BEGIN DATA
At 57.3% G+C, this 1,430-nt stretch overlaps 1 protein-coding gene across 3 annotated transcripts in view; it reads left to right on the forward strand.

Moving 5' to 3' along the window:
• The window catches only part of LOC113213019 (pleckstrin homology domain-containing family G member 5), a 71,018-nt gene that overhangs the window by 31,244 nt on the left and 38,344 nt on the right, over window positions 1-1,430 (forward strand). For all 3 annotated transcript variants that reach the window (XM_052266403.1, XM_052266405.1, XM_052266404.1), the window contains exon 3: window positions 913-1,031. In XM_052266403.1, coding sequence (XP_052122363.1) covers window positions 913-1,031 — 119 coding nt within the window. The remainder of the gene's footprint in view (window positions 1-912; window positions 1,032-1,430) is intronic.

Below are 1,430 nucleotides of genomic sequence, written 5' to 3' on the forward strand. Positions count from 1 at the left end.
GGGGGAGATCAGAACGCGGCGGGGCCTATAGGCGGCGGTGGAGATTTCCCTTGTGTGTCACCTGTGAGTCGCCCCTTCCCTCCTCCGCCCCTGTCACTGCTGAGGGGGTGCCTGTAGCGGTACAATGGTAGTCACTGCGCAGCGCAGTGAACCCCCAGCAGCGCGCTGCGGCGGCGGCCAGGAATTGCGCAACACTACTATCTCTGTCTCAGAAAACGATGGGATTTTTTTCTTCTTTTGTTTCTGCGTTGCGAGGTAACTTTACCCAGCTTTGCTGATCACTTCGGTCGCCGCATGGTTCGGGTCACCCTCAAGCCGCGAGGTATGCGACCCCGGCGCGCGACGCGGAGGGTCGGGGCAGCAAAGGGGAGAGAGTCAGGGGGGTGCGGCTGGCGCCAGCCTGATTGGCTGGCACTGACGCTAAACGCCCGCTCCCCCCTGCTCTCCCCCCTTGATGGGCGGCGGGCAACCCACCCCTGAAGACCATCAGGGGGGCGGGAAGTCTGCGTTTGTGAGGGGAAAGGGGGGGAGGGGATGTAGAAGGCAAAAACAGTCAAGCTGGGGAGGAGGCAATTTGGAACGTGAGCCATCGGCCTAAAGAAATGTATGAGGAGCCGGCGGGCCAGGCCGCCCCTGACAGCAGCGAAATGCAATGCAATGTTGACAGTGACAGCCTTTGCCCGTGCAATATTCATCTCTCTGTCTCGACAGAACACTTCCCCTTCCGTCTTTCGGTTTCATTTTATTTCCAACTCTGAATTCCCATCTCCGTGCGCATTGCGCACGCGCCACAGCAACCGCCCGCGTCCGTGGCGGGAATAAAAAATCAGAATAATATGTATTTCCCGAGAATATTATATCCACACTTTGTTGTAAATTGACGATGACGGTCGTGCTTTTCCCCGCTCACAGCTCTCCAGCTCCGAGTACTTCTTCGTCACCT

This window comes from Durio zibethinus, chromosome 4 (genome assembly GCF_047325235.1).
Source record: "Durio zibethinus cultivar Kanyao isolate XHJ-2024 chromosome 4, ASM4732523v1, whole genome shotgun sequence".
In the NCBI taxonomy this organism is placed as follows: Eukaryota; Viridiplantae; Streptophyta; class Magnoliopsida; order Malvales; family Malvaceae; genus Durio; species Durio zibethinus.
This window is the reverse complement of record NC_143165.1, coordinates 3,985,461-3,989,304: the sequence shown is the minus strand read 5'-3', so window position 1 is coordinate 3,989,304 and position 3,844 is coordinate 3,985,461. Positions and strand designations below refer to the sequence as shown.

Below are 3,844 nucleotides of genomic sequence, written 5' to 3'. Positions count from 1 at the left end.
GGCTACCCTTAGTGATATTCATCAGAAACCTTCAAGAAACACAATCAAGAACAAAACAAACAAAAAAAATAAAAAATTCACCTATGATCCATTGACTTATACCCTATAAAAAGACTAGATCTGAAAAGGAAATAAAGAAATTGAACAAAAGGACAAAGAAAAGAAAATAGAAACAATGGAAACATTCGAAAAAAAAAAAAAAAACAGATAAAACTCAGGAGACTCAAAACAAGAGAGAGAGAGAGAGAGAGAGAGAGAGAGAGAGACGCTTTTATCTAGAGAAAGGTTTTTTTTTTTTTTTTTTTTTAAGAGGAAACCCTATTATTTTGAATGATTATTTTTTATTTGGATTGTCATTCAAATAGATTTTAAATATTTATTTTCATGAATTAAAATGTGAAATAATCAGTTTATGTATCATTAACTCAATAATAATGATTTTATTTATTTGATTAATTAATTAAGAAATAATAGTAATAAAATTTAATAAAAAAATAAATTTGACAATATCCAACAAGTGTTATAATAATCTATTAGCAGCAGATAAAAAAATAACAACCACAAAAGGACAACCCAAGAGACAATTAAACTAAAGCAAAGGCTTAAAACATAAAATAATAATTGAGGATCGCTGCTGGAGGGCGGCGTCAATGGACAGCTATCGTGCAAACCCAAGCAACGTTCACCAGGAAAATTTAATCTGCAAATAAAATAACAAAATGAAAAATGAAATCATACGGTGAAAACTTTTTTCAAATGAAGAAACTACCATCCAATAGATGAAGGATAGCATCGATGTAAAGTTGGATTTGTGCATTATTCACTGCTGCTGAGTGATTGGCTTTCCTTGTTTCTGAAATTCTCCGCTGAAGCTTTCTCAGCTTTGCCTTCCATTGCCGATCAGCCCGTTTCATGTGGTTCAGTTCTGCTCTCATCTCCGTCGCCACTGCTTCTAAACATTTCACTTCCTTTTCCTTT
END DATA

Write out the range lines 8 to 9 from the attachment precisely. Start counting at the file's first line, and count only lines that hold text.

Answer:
In the NCBI taxonomy this organism is placed as follows: Eukaryota; Viridiplantae; Streptophyta; class Magnoliopsida; order Malvales; family Malvaceae; genus Durio; species Durio zibethinus.
This window is the reverse complement of record NC_143165.1, coordinates 3,985,461-3,989,304: the sequence shown is the minus strand read 5'-3', so window position 1 is coordinate 3,989,304 and position 3,844 is coordinate 3,985,461. Positions and strand designations below refer to the sequence as shown.